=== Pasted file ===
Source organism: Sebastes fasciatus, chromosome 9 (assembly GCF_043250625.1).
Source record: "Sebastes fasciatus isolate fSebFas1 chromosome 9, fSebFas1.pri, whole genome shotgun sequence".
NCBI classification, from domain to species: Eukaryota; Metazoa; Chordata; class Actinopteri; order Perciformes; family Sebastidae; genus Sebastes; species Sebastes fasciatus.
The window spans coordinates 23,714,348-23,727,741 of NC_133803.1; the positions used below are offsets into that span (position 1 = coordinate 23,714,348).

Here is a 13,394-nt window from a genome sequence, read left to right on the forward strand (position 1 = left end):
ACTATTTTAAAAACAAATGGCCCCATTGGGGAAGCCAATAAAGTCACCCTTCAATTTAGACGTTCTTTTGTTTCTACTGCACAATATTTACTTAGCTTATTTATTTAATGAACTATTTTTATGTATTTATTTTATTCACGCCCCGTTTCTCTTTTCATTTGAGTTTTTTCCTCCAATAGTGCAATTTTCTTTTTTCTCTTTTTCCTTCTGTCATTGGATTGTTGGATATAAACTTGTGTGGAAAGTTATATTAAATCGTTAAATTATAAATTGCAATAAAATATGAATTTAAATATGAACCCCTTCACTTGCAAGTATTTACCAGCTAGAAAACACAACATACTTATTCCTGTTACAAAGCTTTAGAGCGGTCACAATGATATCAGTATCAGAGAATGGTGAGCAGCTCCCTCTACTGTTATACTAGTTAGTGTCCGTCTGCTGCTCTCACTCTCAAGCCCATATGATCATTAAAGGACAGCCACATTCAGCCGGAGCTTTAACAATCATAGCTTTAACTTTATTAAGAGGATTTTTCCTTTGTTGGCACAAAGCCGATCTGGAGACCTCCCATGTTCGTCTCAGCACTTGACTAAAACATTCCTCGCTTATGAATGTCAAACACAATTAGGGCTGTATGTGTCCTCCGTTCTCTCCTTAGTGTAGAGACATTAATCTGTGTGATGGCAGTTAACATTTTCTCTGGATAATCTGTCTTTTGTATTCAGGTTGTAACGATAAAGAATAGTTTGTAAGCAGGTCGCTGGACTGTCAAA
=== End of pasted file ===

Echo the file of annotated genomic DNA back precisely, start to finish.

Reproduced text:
Source organism: Sebastes fasciatus, chromosome 9 (assembly GCF_043250625.1).
Source record: "Sebastes fasciatus isolate fSebFas1 chromosome 9, fSebFas1.pri, whole genome shotgun sequence".
NCBI classification, from domain to species: Eukaryota; Metazoa; Chordata; class Actinopteri; order Perciformes; family Sebastidae; genus Sebastes; species Sebastes fasciatus.
The window spans coordinates 23,714,348-23,727,741 of NC_133803.1; the positions used below are offsets into that span (position 1 = coordinate 23,714,348).

Here is a 13,394-nt window from a genome sequence, read left to right on the forward strand (position 1 = left end):
ACTATTTTAAAAACAAATGGCCCCATTGGGGAAGCCAATAAAGTCACCCTTCAATTTAGACGTTCTTTTGTTTCTACTGCACAATATTTACTTAGCTTATTTATTTAATGAACTATTTTTATGTATTTATTTTATTCACGCCCCGTTTCTCTTTTCATTTGAGTTTTTTCCTCCAATAGTGCAATTTTCTTTTTTCTCTTTTTCCTTCTGTCATTGGATTGTTGGATATAAACTTGTGTGGAAAGTTATATTAAATCGTTAAATTATAAATTGCAATAAAATATGAATTTAAATATGAACCCCTTCACTTGCAAGTATTTACCAGCTAGAAAACACAACATACTTATTCCTGTTACAAAGCTTTAGAGCGGTCACAATGATATCAGTATCAGAGAATGGTGAGCAGCTCCCTCTACTGTTATACTAGTTAGTGTCCGTCTGCTGCTCTCACTCTCAAGCCCATATGATCATTAAAGGACAGCCACATTCAGCCGGAGCTTTAACAATCATAGCTTTAACTTTATTAAGAGGATTTTTCCTTTGTTGGCACAAAGCCGATCTGGAGACCTCCCATGTTCGTCTCAGCACTTGACTAAAACATTCCTCGCTTATGAATGTCAAACACAATTAGGGCTGTATGTGTCCTCCGTTCTCTCCTTAGTGTAGAGACATTAATCTGTGTGATGGCAGTTAACATTTTCTCTGGATAATCTGTCTTTTGTATTCAGGTTGTAACGATAAAGAATAGTTTGTAAGCAGGTCGCTGGACTGTCAAA